How Our Medical Malpractice Lawyers Will Support You
Our medical malpractice lawyers will help you determine if your case can be successful in court. They will assemble and analyze your medical records, work with medical experts to develop and understand the merits of your case, take depositions from medical professionals, establish trial strategies, obtain objective, third-party review of your medical condition, and if deemed necessary litigate your case.
Medical malpractice can contribute to severe injuries to a child during the process of birth. Cerebral palsy and seizure disorders, fractured bones, and paralysis can be a result of malpractice, although sometimes can result from natural causes. An experienced medical malpractice lawyer will be able to help determine if such injuries to the newborn are a result of medical malpractice or doctor negligence, or if the injuries are of natural causes, and will be able to offer advice on how to move forward.
Anesthesia errors, although relatively infrequent, can be more dangerous than errors made in surgery. Permanent injury, brain damage, and death can be a result of seemingly minor errors made by anesthesiologists. A failure of an anesthesiologist to investigate a patient’s medical history for possible conflicts that could lead to anesthesia complications, or failure to educate the patient on proper pre-surgery preparation procedures may lead to complications. Also, being administered too much anesthesia, failing to monitor vitals, and improper intubation may also constitute malpractice in anesthesia.
Failure To Treat
A frequent cause of medical malpractice claims, failure to treat violates standards of care that a caregiver agrees to when taking on patients. Some examples of failure to treat include:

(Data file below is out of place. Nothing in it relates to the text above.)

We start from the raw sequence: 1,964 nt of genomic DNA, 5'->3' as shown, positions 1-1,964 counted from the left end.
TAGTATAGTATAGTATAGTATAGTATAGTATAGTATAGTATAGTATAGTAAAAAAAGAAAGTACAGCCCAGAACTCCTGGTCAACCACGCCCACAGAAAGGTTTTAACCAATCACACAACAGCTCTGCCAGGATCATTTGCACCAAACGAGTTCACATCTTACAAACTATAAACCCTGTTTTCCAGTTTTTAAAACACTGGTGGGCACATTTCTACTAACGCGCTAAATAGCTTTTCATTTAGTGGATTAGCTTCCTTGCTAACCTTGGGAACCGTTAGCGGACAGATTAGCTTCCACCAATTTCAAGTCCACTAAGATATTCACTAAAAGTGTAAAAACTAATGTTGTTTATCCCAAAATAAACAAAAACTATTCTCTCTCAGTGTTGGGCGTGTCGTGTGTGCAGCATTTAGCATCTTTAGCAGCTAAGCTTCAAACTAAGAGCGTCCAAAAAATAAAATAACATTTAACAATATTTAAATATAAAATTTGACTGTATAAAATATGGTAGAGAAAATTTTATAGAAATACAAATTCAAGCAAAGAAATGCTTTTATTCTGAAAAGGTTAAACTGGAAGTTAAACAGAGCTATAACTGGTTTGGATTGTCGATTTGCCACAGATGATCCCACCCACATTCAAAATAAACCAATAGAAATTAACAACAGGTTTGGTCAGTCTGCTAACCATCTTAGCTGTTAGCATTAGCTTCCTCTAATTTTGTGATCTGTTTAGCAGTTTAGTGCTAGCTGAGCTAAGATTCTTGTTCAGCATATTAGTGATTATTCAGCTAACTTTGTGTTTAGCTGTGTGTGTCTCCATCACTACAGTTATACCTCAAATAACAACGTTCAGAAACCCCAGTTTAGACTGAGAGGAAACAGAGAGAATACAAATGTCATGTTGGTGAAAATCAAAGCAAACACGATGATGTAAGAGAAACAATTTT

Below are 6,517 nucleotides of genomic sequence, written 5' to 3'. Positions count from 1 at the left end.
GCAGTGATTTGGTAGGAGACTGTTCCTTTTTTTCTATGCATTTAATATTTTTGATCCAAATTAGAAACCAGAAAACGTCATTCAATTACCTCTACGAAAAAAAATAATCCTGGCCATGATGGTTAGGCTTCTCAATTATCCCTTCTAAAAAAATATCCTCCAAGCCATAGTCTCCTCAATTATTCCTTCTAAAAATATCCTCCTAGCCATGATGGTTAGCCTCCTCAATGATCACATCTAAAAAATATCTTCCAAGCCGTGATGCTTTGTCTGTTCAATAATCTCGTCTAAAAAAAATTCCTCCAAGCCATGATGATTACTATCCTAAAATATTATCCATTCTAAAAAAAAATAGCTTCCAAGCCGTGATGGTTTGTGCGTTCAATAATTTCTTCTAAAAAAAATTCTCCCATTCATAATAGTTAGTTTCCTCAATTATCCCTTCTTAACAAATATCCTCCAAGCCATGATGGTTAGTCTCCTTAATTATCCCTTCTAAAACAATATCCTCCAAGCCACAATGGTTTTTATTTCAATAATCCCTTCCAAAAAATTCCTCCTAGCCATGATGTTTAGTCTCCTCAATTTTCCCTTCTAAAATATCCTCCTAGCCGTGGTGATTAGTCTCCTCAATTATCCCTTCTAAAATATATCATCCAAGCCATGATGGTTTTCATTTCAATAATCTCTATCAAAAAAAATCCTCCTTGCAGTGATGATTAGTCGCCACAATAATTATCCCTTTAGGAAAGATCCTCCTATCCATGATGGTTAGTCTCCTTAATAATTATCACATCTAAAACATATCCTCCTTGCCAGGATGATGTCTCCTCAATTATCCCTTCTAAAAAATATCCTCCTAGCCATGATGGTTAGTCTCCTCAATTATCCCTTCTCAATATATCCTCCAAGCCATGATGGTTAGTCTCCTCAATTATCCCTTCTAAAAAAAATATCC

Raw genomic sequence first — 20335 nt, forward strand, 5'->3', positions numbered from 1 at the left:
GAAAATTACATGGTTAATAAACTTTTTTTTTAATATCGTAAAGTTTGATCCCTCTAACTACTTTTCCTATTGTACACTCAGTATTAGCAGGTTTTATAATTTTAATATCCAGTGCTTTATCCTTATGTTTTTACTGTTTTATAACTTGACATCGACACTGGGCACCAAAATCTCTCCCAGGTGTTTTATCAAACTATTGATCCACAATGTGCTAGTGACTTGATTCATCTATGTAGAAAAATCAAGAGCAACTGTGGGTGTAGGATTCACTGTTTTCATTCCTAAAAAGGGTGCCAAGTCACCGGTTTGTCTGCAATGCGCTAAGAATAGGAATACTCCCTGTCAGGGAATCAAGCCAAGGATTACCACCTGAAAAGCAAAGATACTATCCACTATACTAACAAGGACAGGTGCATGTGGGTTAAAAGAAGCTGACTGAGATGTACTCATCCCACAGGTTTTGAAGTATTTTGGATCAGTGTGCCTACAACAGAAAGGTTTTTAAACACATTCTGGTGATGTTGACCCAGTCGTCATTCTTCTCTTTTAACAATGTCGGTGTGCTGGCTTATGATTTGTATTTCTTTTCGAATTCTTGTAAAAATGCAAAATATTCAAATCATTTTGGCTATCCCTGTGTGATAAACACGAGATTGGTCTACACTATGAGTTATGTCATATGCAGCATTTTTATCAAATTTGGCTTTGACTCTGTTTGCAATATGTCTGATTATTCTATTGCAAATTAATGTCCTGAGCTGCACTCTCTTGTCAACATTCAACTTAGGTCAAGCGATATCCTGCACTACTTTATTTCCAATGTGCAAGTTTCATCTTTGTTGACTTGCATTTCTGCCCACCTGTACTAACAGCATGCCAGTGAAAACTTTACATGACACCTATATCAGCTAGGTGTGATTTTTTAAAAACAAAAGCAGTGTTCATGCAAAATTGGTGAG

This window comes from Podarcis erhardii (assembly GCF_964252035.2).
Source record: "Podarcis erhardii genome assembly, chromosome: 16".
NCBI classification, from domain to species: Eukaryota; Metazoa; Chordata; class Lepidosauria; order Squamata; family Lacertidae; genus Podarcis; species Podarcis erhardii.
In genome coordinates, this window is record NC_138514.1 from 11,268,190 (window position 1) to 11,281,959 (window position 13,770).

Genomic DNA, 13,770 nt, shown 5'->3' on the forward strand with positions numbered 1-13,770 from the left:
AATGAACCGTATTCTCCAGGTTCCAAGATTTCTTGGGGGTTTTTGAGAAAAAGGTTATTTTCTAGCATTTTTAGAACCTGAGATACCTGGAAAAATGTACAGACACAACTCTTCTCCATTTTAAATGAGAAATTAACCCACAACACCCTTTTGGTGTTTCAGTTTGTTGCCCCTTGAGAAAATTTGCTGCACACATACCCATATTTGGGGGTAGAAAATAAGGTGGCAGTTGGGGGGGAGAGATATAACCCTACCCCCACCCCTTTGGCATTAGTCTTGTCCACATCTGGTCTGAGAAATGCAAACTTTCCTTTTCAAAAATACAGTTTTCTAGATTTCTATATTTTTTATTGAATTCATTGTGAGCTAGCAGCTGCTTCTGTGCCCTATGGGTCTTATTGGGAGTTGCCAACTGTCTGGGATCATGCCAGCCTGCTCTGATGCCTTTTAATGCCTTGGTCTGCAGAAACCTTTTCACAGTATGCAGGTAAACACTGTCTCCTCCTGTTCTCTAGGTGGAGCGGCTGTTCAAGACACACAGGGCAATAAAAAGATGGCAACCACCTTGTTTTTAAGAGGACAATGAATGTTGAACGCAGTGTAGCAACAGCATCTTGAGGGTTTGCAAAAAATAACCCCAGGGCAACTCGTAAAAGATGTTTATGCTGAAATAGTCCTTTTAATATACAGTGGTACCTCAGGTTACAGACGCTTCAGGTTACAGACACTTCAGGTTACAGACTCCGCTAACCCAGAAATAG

Premature release of a patient from hospitalization
- Failing to provide clear or instructions for follow-up care.
- Not ordering correct medical tests
- Ignoring the medical history of a patient when diagnosing an illness or disorder
When a doctor or provider is responsible for caring for more patients than they can handle, failure to treat can become more likely. When the provider is overwhelmed the quality of care may be sacrificed and could lead to failure to treat, and other forms of medical malpractice.
When a patient suspects they may be a victim of medical malpractice, a number of things must be done to take action and pursue compensation for damages and losses. We must prove a direct and relevant link between the provider’s actions, or lack of action, and the resulting injuries or illnesses. We must also prove how such injuries or illnesses caused damages in the form of expenses such as medical, lost wages, and other losses related to pain and suffering.
Are Prescription Errors Medical Malpractice?
If your doctor has prescribed you the wrong medication and it causes you to harm in the long run, are you dealing with medical malpractice? This is a great question to ask because it does happen very often. Sometimes it’s intentional, sometimes the medication is for misdiagnosis, and sometimes the dose is too high. There are many ways that a prescription error can happen, and there are many reasons for giving you these prescriptions.
A doctor is only liable if they are the one who actually made the mistake and not someone else such as the pharmacist with the drug manufacturing company. This means that this is a very complex case to prove, there are too many variables. Did the drug manufacturing company actually manufacture 20 mg pills instead of 10 mg pills but the label is 10 mg pills? Or did your position right the wrong dosage and your pharmacist give you the dose adjustment by the physician? Or did your physician write the right dose, but your pharmacist gave you the wrong dose or the wrong medicine?